Eating your Feelings: Nostalgia

What did you grow up eating? The daughter of two Yankees, I was born in the South and until college, never had a chicken fried steak and I still remember freaking “the truck” out when I saw and was asked to consume, an okra pod.

That said, we grew up with a fair mix of home cooking and boxed foods and as quarantine moves on, I find myself cooking from two categories: from-scratch-method classics (think Julia Child’s anything, cassoulet that takes days of prep, lasagne with noodles, sauce and filling with nary a box or can in sight) and then the other category: my feelings.

Not in the way of eating my own emotions and drowning in sorrows, but the nostalgia brings a happiness that I have reveled in sharing with my child when we can’t be making memories at the zoo or museum on a weekend. The kitchen is my way of showing him something that he hasn’t seen before, and sharing my history makes me feel like I’m accomplishing something – teaching him where he comes from.

And yes, even fish sticks are a lesson. So what are the foods you grew up with? I started to think what up made my “childhood menu” and came up with the following…I’m sure more on this will come later. #BecauseFood

Of course, I can easily pull out dishes of my heritage – pierogi, cabbage rolls – but there are also flavors and things that you can just pull off the shelf and remember those moments. There are the meals that take ten minutes to cook but make up the fabric of our memories – you remember the table the sat on or pot they were served in, and it takes you there. One day, I wonder what my kid’s list will be. These precious ones make me think of summer – easy peasy, tastes great when the cold of pool water is still sunk in your skin and America’s Funniest Videos was on and the family was watching it.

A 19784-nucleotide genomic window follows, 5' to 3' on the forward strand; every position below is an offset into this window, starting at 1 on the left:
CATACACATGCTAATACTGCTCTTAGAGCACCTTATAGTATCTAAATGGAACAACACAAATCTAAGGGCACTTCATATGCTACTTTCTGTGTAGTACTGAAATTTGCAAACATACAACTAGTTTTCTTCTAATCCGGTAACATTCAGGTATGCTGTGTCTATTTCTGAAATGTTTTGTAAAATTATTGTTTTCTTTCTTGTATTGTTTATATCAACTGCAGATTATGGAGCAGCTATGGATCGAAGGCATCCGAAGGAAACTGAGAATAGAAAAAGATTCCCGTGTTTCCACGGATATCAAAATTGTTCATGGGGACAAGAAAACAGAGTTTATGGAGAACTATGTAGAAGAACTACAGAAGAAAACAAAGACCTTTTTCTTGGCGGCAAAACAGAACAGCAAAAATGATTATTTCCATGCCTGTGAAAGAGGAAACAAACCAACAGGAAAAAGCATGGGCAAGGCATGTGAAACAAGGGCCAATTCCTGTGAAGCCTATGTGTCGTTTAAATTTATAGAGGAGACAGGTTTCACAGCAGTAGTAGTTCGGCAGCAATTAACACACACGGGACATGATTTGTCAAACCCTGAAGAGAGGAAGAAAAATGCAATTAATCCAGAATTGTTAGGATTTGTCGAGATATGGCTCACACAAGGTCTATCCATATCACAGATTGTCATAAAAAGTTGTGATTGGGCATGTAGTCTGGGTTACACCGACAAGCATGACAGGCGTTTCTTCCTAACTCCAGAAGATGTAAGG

Spinach Noodles – Skinner used to make green spinach noodles and my mom for a cheap and easy meal would take out this huge feed-an-army sized pot and boil them. Then she would saute one onion and add in cottage cheese and butter with salt and pepper. Funny quarantine story: when my husband couldn’t find much pasta on the shelves, he came home with a bag of these (much more expensive than Moms version, but she was clearly fancy before fancy was cool!) and I lost my brain remembering this dish.

Mushroom Ramen Noodles – yep, the like 7 cents in a bag kind. We used to make them with just a titch less water and they came out kind of creamy. This was the best sick day food ever. I was sad to learn this isn’t a flavor they carry any more.

Mom’s Chicken and Rice – not only one of the first dishes I ever adulted with, it’s also been a staple of comfort eating made with few ingredients and requires very little prep time. You have to serve this with frenched green beans in a can for this meal to “taste right”. I grew up with many dishes borne in the 10×13 dish, and continue the tradition today, but this is what started it.

Schwan’s! The Schwan’s Man delivered so many things – and as a stay-at-home kid during the summer, armed with a microwave and a good amount of 90s television, I could serve up the best lunches. Pizza burgers (which most of us know now as a Juicy Lucy) , the ever-kid-favorite chicken nuggets, orange push up pops, and the apple flautas they used to have. Those flautas, they were like apple filling in an enchilada – our trip down memory lane I used this amazing apple cider jam I had hiding in my pantry from Trader Joes. Just roll into a crust “jelly roll style” and bake according to package directions. Heaven.

Again, Mom would pull that big fat pot out and make a hot batch of Beefaroni. It’s pretty simple – brown ground beef, maybe an onion or garlic, some spaghetti sauce and instead of cooked spaghetti noodles, use macaroni. However, during the making of this – we sang The Beefaroni Song! which I didn’t know until later was a commercial tune. I just thought my Mom had made it up.

When you couple this with watermelon, burgers on the grill and eating on the patio, corn on the cob – this made summer for me. Stay tuned for the other seasons….I’m sure my tides (and tastes) will turn and I’ll have more memories to relive and re-share.

Happy noshing.

Photo Cred: Insider

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